“Music is an endless sea. I am a child on its shore, gazing at it in wonder. To stand here and look at the waves alone is a boon, a joy. What if I can touch the water?”
So says the actor Mohanlal on the soundtrack album of the Malayalam film His Highness Abdullah (1990). As the title character, he could be referring to any of the songs – as someone who has been listening to them since I was six I can vouch for their excellence – but he recites these lines to introduce the one that defines the film: "Devasabhaathalam" ("Abode of the Gods").
The 'Highness' of the film is Maharaja Udayavarma, a childless minor king whose extended family wants to kill him and seize his wealth. Their search for a murderer leads them to an unlikely candidate: Abdullah, a poor Malayali who earns a living singing qawwalis in Bombay (yes, that's an honest-to-goodness Hindi song in a Malayalam film).
Despite his misgivings, Abdullah agrees out of desperation and arrives at the Maharaja's palace disguised as Ananthan Namboothiri, a friend of one of the Maharaja's nephews. He slowly ingratiates himself with the Maharaja and his mentally unstable wife, who thinks 'Ananthan' is her long-dead son. The Maharaja is impressed by his musical ability and comes to treat him as such; this, coupled with Ananthan/Abdullah's reluctance to do the deed, does not go down well with the family.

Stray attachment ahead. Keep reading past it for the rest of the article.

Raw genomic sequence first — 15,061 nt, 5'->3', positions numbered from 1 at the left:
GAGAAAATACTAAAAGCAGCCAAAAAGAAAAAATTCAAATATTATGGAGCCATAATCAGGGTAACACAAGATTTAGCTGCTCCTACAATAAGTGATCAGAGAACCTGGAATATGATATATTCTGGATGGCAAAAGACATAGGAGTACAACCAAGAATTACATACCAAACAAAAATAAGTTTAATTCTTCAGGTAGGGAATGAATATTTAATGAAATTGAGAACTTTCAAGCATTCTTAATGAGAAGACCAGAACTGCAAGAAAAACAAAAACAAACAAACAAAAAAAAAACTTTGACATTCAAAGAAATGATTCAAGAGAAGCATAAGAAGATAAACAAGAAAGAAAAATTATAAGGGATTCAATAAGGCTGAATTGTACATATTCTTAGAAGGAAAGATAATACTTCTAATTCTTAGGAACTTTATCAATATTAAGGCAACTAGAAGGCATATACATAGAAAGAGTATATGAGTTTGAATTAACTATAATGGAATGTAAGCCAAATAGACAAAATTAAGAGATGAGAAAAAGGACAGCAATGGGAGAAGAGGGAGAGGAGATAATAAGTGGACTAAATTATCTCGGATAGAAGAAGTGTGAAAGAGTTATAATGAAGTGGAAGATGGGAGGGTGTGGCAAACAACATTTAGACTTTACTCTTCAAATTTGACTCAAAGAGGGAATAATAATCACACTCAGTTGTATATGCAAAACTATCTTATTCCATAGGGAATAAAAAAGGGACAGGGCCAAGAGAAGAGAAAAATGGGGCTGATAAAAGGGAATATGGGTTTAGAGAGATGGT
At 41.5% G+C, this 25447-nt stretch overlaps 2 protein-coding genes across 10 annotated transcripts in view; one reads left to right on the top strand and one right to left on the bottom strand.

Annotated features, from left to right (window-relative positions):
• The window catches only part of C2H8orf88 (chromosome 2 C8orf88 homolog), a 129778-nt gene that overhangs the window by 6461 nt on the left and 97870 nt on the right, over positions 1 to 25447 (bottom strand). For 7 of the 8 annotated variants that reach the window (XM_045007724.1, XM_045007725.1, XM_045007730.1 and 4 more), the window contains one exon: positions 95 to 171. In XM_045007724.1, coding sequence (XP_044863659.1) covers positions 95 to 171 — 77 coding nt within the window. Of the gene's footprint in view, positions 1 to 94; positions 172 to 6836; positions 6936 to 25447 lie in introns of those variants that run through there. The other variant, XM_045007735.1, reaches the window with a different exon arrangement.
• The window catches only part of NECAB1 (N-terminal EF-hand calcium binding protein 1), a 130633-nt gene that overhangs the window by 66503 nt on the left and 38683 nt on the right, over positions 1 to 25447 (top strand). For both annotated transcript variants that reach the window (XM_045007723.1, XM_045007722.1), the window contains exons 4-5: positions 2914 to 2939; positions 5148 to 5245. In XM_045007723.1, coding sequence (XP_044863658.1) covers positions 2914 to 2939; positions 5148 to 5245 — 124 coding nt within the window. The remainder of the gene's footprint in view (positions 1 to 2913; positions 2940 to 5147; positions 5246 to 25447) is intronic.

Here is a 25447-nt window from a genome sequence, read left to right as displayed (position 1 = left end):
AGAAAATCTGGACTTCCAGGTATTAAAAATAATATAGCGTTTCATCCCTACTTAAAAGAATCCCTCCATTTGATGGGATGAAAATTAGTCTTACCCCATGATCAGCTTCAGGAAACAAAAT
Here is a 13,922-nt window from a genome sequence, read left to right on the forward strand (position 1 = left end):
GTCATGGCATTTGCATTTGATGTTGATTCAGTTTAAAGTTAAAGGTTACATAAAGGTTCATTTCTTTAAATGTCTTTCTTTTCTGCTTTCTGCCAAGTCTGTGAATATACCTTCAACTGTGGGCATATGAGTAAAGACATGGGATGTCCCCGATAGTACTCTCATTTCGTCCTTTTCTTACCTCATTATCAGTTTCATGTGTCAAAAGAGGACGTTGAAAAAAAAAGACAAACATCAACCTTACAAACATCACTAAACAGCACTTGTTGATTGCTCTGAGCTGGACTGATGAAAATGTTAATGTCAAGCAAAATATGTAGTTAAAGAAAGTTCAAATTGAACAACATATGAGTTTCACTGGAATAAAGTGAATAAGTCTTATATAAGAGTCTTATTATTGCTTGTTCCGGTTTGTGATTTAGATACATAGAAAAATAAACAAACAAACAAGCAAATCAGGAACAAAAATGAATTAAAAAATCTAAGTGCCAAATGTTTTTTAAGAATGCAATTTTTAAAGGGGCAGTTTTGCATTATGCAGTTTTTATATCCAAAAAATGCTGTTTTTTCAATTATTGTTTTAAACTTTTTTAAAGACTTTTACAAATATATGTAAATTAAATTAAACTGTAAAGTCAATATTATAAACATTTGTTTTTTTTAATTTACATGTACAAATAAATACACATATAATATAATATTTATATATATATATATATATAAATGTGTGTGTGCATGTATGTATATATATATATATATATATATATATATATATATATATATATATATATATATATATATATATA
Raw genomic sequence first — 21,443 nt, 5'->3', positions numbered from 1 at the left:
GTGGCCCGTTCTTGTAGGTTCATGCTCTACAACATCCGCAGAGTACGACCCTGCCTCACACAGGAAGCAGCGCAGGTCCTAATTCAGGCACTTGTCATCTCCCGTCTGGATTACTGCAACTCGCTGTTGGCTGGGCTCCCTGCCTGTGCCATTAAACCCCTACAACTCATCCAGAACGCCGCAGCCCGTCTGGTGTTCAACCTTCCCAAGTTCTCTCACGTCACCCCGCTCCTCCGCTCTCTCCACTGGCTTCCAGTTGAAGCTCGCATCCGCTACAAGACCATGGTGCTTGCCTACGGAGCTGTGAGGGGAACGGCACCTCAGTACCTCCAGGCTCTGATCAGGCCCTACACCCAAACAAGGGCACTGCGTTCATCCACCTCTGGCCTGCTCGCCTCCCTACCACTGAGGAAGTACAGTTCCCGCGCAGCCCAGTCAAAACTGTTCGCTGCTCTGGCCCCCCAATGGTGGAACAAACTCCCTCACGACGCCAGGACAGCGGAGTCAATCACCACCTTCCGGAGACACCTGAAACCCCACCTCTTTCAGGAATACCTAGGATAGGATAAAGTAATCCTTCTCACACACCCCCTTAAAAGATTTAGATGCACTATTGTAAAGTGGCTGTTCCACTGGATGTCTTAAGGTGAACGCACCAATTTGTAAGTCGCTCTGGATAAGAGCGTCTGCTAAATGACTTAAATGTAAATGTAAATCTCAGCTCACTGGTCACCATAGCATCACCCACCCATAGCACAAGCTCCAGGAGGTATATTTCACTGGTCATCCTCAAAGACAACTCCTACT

In an attempt to get Abdullah thrown out, another of the Maharaja's nephews tells the relatively famous musician Ramanattukara Ananthan Namboothiri that his namesake has insulted him (by claiming that he bought a national honour, among other things). The real Ananthan shows up and demands a jugalbandi (competition) to see who's the better musician. However much one Ananthan demurs ("I am not even worthy to sit before you”), the other has his way.
And that sets the stage for "Devasabhaathalam", one of those dizzying musical achievements that are about music, but are more strongly felt than understood because no amount of analysis can even begin to explain how their craft becomes art (JS Bach's Art of the Fugue would be an apt comparison). This song crams so much into nine minutes that it can only be followed by silence.
"Devasabhaathalam" is a rāgamālika ('a garland of ragas'), specifically a through-composed one with each of its ten sections in a different raga. My personal theory is that each of these ragas evokes one of the ten rasas ('juices'/'colours') or classical emotions: this could at least partly account for the catharsis the song seems to cause in most listeners. Abdullah is originally from a family of Hindustani musicians settled in Kerala – the Maharaja knew his father – and this is very subtly hinted at in two ways: his use of a tabla instead of a mridangam (which accompanies Ananthan) and the fact that all the ragas he sings in have slightly more common Hindustani counterparts.